• Yes – as long as you’re not limited to writing what you know. I like being able to imagine as much as possible but probably don’t do it enough. After all that, I guess I didn’t explain why the monkey bit me – I think he just thought my finger was a banana. He grabbed onto it and before I knew what was happening, he bit it. Watch out for those monkeys!

  3. oh I find my truth(s) showing up in fiction all the time–be in the description of a hospital room or just a general theme of a story (I swear to God, I’ll think I’ve written something totally different and then oops, here comes that pesky theme of guilt and responsibility and expectations…sheesh!!)

    But rarely does some event that actually happened to me ever show up in a story in a significant way–perhaps something minor….some funny conversation I actually overheard will show up…but not in any major way. I don’t know if I consciously avoid that or if I just don’t include these things because now that I’ve lived through them, they bore me to write. Interesting…

  4. Several of my main characters share some experiences and traits with me. I tell people that’s why they chose me to write their stories. So some “real” events get woven into my fiction. I think it can give the reader a sense of “reality” or “truthfulness” about the story.

    Thanks for the follow! I’m looking forward to reading more of your posts.

    • hahah – that’s a great way of saying it – that they chose you to write their stories. I’m looking forward to getting to know you too. 🙂

  5. I am not sure you can separate the two…the two are entwined, because even our imaginations draw from experience, from what we have learned and seen and heard. An interesting and thoughtful read

  6. I noticed you said you were a freelancer….I have wanted to do the same but I am not sure where to start. Do you think you can point me in a good direction or have any advice? You may use my email if you wish. Thank you much. celestealluvial26@gmx.com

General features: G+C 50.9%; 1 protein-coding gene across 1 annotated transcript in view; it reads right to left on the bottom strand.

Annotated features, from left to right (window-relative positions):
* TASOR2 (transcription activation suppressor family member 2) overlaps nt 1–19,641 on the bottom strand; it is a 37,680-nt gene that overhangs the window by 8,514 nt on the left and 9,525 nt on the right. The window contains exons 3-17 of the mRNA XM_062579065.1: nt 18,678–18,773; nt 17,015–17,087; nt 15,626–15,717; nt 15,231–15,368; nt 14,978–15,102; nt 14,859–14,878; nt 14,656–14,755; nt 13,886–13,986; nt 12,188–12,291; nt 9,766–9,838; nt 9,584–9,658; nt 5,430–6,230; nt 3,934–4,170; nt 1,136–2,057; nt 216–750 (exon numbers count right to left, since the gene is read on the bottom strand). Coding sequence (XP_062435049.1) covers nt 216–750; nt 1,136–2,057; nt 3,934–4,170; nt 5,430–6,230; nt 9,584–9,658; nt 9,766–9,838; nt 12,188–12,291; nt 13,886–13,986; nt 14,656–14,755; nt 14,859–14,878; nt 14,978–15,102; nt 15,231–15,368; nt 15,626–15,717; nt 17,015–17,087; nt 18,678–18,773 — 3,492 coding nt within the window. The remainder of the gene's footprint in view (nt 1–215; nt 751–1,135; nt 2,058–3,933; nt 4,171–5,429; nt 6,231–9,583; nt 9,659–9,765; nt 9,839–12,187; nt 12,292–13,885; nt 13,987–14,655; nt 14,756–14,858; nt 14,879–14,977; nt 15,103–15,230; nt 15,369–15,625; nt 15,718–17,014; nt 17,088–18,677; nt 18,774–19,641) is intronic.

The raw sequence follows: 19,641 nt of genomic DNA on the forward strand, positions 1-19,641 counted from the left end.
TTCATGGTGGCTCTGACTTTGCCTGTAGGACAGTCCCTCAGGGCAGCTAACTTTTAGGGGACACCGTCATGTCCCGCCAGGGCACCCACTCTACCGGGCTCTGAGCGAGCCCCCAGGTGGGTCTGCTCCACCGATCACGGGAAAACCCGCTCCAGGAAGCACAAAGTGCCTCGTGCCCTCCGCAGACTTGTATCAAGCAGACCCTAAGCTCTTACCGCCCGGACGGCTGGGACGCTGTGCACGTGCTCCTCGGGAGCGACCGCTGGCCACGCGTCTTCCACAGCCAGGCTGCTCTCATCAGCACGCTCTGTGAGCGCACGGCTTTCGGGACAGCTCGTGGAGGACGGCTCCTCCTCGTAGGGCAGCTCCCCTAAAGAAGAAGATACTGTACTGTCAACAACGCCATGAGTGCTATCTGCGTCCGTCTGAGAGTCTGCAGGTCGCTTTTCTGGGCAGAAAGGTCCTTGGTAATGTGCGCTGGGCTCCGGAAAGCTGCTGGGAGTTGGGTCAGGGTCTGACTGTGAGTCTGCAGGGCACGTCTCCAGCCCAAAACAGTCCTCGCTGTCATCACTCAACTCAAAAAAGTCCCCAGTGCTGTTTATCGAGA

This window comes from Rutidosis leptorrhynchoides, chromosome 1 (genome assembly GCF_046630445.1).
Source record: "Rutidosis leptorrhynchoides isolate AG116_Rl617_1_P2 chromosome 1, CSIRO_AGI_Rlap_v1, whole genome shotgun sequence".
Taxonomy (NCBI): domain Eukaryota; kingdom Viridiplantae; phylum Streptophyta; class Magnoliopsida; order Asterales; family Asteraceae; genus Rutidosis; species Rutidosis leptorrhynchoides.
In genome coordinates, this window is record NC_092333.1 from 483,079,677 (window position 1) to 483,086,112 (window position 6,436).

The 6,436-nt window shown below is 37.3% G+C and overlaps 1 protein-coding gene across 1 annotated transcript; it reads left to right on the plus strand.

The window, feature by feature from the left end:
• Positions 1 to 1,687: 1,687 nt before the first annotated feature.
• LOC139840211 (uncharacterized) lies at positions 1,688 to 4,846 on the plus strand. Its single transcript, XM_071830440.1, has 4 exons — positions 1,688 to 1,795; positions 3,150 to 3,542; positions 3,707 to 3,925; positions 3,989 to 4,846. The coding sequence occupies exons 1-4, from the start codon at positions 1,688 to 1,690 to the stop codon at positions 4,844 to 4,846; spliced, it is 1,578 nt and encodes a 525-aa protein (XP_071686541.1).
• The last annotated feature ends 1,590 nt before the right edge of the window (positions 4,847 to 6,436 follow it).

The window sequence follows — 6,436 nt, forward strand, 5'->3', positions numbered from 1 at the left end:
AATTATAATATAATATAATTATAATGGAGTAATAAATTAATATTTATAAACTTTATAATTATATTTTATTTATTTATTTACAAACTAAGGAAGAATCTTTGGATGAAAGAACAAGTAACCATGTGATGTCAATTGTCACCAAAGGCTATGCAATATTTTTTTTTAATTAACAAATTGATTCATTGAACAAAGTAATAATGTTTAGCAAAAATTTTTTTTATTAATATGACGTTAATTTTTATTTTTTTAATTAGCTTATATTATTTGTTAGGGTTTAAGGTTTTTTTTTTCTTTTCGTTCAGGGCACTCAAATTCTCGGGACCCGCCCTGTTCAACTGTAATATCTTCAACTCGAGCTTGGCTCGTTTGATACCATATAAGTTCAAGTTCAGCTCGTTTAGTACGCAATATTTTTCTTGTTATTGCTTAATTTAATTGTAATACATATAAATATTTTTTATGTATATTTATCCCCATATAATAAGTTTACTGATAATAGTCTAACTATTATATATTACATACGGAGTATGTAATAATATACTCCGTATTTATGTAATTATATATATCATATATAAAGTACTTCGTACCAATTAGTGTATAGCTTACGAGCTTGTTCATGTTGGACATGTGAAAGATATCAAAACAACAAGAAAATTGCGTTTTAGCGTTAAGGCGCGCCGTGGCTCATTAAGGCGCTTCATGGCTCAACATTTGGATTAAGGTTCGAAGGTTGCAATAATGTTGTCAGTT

And thank you for your follow….it is wonderful to have you. I have followed you too so I can keep up.
    Happy writing

    • Thank you for following back! 🙂 For freelancing, local newspapers or regional magazines are good places to start. Most are probably online these days so if you look them up that way, you can send an email to the managing editor with links to or examples of your work. They might also want to see a resume and the email introducing yourself should be like the cover sheet that you use when applying for regular jobs. Local publications especially are probably looking for freelancers since they can use them instead of paying full-time reporters (even though salary for full-time reporters is usually pretty low – especially at a local publication)! Hope that helps – I’ll send you a msg anyway in case you were looking for more details.

  7. Hi Sheila.
    First I’ll start by saying that I love the feel of your WordPress, some astounding photography too.
    With regard to truth seeping through in fiction. I think it’s unavoidable, the last short story had elements of personas I have encountered during my life.

    Also, liked your poetry.

    Best wishes.